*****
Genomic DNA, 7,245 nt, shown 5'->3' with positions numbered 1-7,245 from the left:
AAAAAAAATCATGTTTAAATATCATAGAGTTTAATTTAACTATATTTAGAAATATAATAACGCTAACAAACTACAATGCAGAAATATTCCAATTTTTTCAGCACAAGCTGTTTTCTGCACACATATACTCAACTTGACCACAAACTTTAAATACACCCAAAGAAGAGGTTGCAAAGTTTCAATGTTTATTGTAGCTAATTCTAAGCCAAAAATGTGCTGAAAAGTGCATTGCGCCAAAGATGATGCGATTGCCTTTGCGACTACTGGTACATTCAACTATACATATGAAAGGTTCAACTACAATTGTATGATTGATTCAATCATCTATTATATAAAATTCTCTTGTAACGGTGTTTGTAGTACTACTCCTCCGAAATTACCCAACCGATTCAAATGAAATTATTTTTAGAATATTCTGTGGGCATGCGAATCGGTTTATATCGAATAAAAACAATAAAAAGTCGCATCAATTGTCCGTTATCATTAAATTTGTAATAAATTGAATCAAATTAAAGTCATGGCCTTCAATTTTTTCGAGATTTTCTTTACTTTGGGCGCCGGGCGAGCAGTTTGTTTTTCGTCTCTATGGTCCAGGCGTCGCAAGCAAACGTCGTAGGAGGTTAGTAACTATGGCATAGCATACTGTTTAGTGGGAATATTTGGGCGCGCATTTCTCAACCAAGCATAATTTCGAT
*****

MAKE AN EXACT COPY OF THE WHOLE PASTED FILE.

Genomic DNA, 7,245 nt, shown 5'->3' with positions numbered 1-7,245 from the left:
AAAAAAAATCATGTTTAAATATCATAGAGTTTAATTTAACTATATTTAGAAATATAATAACGCTAACAAACTACAATGCAGAAATATTCCAATTTTTTCAGCACAAGCTGTTTTCTGCACACATATACTCAACTTGACCACAAACTTTAAATACACCCAAAGAAGAGGTTGCAAAGTTTCAATGTTTATTGTAGCTAATTCTAAGCCAAAAATGTGCTGAAAAGTGCATTGCGCCAAAGATGATGCGATTGCCTTTGCGACTACTGGTACATTCAACTATACATATGAAAGGTTCAACTACAATTGTATGATTGATTCAATCATCTATTATATAAAATTCTCTTGTAACGGTGTTTGTAGTACTACTCCTCCGAAATTACCCAACCGATTCAAATGAAATTATTTTTAGAATATTCTGTGGGCATGCGAATCGGTTTATATCGAATAAAAACAATAAAAAGTCGCATCAATTGTCCGTTATCATTAAATTTGTAATAAATTGAATCAAATTAAAGTCATGGCCTTCAATTTTTTCGAGATTTTCTTTACTTTGGGCGCCGGGCGAGCAGTTTGTTTTTCGTCTCTATGGTCCAGGCGTCGCAAGCAAACGTCGTAGGAGGTTAGTAACTATGGCATAGCATACTGTTTAGTGGGAATATTTGGGCGCGCATTTCTCAACCAAGCATAATTTCGAT